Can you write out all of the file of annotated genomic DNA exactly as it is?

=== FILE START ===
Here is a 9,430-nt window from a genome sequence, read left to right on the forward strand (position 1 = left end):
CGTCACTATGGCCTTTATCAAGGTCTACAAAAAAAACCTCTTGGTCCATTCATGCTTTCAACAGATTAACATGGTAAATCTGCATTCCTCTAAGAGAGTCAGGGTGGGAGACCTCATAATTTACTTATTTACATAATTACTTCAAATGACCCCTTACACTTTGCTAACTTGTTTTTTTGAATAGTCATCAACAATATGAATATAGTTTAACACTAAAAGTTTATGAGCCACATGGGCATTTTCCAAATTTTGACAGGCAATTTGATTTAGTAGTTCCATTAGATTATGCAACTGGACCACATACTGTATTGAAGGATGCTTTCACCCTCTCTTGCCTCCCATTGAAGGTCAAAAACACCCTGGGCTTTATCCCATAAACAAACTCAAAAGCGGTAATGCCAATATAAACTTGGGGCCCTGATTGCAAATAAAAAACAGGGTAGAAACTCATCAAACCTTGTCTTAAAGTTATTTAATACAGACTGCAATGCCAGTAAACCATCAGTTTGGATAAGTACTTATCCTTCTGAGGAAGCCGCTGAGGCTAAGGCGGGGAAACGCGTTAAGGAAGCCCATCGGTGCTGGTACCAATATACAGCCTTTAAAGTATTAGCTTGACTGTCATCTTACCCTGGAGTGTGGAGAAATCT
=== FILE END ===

Here is a 9,430-nt window from a genome sequence, read left to right on the forward strand (position 1 = left end):
CGTCACTATGGCCTTTATCAAGGTCTACAAAAAAAACCTCTTGGTCCATTCATGCTTTCAACAGATTAACATGGTAAATCTGCATTCCTCTAAGAGAGTCAGGGTGGGAGACCTCATAATTTACTTATTTACATAATTACTTCAAATGACCCCTTACACTTTGCTAACTTGTTTTTTTGAATAGTCATCAACAATATGAATATAGTTTAACACTAAAAGTTTATGAGCCACATGGGCATTTTCCAAATTTTGACAGGCAATTTGATTTAGTAGTTCCATTAGATTATGCAACTGGACCACATACTGTATTGAAGGATGCTTTCACCCTCTCTTGCCTCCCATTGAAGGTCAAAAACACCCTGGGCTTTATCCCATAAACAAACTCAAAAGCGGTAATGCCAATATAAACTTGGGGCCCTGATTGCAAATAAAAAACAGGGTAGAAACTCATCAAACCTTGTCTTAAAGTTATTTAATACAGACTGCAATGCCAGTAAACCATCAGTTTGGATAAGTACTTATCCTTCTGAGGAAGCCGCTGAGGCTAAGGCGGGGAAACGCGTTAAGGAAGCCCATCGGTGCTGGTACCAATATACAGCCTTTAAAGTATTAGCTTGACTGTCATCTTACCCTGGAGTGTGGAGAAATCT